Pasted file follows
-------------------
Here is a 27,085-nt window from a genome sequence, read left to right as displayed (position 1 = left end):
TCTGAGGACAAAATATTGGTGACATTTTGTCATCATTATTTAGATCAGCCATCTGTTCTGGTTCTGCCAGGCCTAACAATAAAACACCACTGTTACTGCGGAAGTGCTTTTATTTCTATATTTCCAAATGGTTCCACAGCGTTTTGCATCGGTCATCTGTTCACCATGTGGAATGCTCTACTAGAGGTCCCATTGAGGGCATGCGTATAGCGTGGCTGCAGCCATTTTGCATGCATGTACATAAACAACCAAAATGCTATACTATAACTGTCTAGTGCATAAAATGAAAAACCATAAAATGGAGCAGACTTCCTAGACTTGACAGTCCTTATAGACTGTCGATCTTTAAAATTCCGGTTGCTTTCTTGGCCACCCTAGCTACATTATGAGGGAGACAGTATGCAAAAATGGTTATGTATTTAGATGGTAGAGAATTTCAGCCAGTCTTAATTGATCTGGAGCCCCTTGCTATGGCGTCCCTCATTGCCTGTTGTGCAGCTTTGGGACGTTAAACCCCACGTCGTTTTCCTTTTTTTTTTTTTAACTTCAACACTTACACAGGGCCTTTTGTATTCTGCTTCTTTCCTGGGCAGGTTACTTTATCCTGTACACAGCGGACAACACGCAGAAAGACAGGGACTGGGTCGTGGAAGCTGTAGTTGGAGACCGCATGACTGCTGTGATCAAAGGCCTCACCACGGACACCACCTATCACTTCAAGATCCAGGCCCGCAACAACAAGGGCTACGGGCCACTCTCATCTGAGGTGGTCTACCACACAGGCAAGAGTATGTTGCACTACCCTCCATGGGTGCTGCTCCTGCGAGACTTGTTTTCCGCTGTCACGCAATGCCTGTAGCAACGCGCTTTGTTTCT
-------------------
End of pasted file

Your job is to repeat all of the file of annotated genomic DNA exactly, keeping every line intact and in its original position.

Here is a 27,085-nt window from a genome sequence, read left to right as displayed (position 1 = left end):
TCTGAGGACAAAATATTGGTGACATTTTGTCATCATTATTTAGATCAGCCATCTGTTCTGGTTCTGCCAGGCCTAACAATAAAACACCACTGTTACTGCGGAAGTGCTTTTATTTCTATATTTCCAAATGGTTCCACAGCGTTTTGCATCGGTCATCTGTTCACCATGTGGAATGCTCTACTAGAGGTCCCATTGAGGGCATGCGTATAGCGTGGCTGCAGCCATTTTGCATGCATGTACATAAACAACCAAAATGCTATACTATAACTGTCTAGTGCATAAAATGAAAAACCATAAAATGGAGCAGACTTCCTAGACTTGACAGTCCTTATAGACTGTCGATCTTTAAAATTCCGGTTGCTTTCTTGGCCACCCTAGCTACATTATGAGGGAGACAGTATGCAAAAATGGTTATGTATTTAGATGGTAGAGAATTTCAGCCAGTCTTAATTGATCTGGAGCCCCTTGCTATGGCGTCCCTCATTGCCTGTTGTGCAGCTTTGGGACGTTAAACCCCACGTCGTTTTCCTTTTTTTTTTTTTAACTTCAACACTTACACAGGGCCTTTTGTATTCTGCTTCTTTCCTGGGCAGGTTACTTTATCCTGTACACAGCGGACAACACGCAGAAAGACAGGGACTGGGTCGTGGAAGCTGTAGTTGGAGACCGCATGACTGCTGTGATCAAAGGCCTCACCACGGACACCACCTATCACTTCAAGATCCAGGCCCGCAACAACAAGGGCTACGGGCCACTCTCATCTGAGGTGGTCTACCACACAGGCAAGAGTATGTTGCACTACCCTCCATGGGTGCTGCTCCTGCGAGACTTGTTTTCCGCTGTCACGCAATGCCTGTAGCAACGCGCTTTGTTTCT